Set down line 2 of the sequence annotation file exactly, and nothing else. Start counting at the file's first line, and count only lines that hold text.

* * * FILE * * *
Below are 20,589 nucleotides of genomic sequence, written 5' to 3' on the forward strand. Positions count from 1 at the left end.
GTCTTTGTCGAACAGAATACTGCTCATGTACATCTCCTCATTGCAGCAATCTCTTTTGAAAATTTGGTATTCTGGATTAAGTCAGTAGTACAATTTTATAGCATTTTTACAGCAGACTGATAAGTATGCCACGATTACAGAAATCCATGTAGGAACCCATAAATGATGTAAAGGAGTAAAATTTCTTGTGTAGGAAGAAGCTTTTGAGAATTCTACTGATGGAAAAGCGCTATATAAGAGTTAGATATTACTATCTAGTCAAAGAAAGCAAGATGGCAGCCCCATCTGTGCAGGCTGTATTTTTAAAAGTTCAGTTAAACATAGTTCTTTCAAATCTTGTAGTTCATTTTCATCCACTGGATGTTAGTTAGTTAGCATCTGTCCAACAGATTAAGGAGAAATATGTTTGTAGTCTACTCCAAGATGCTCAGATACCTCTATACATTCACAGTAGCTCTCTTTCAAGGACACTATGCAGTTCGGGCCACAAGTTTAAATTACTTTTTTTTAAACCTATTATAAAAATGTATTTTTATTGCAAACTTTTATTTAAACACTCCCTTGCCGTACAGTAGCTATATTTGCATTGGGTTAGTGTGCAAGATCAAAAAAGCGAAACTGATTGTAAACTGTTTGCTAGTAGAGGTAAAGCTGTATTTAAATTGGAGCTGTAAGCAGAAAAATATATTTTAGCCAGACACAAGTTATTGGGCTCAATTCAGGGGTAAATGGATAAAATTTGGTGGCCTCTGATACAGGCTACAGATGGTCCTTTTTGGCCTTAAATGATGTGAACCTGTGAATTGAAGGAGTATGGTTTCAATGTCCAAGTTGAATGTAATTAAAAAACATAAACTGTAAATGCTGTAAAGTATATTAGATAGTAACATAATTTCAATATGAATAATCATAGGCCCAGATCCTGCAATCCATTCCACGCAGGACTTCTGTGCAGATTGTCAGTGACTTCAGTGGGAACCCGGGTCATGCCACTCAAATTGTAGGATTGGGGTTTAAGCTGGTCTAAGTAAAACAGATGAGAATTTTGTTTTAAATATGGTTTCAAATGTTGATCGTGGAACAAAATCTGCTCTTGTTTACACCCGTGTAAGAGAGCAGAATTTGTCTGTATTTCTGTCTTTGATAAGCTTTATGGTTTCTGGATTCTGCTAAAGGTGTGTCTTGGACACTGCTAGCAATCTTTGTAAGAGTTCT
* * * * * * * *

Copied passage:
GTCTTTGTCGAACAGAATACTGCTCATGTACATCTCCTCATTGCAGCAATCTCTTTTGAAAATTTGGTATTCTGGATTAAGTCAGTAGTACAATTTTATAGCATTTTTACAGCAGACTGATAAGTATGCCACGATTACAGAAATCCATGTAGGAACCCATAAATGATGTAAAGGAGTAAAATTTCTTGTGTAGGAAGAAGCTTTTGAGAATTCTACTGATGGAAAAGCGCTATATAAGAGTTAGATATTACTATCTAGTCAAAGAAAGCAAGATGGCAGCCCCATCTGTGCAGGCTGTATTTTTAAAAGTTCAGTTAAACATAGTTCTTTCAAATCTTGTAGTTCATTTTCATCCACTGGATGTTAGTTAGTTAGCATCTGTCCAACAGATTAAGGAGAAATATGTTTGTAGTCTACTCCAAGATGCTCAGATACCTCTATACATTCACAGTAGCTCTCTTTCAAGGACACTATGCAGTTCGGGCCACAAGTTTAAATTACTTTTTTTTAAACCTATTATAAAAATGTATTTTTATTGCAAACTTTTATTTAAACACTCCCTTGCCGTACAGTAGCTATATTTGCATTGGGTTAGTGTGCAAGATCAAAAAAGCGAAACTGATTGTAAACTGTTTGCTAGTAGAGGTAAAGCTGTATTTAAATTGGAGCTGTAAGCAGAAAAATATATTTTAGCCAGACACAAGTTATTGGGCTCAATTCAGGGGTAAATGGATAAAATTTGGTGGCCTCTGATACAGGCTACAGATGGTCCTTTTTGGCCTTAAATGATGTGAACCTGTGAATTGAAGGAGTATGGTTTCAATGTCCAAGTTGAATGTAATTAAAAAACATAAACTGTAAATGCTGTAAAGTATATTAGATAGTAACATAATTTCAATATGAATAATCATAGGCCCAGATCCTGCAATCCATTCCACGCAGGACTTCTGTGCAGATTGTCAGTGACTTCAGTGGGAACCCGGGTCATGCCACTCAAATTGTAGGATTGGGGTTTAAGCTGGTCTAAGTAAAACAGATGAGAATTTTGTTTTAAATATGGTTTCAAATGTTGATCGTGGAACAAAATCTGCTCTTGTTTACACCCGTGTAAGAGAGCAGAATTTGTCTGTATTTCTGTCTTTGATAAGCTTTATGGTTTCTGGATTCTGCTAAAGGTGTGTCTTGGACACTGCTAGCAATCTTTGTAAGAGTTCT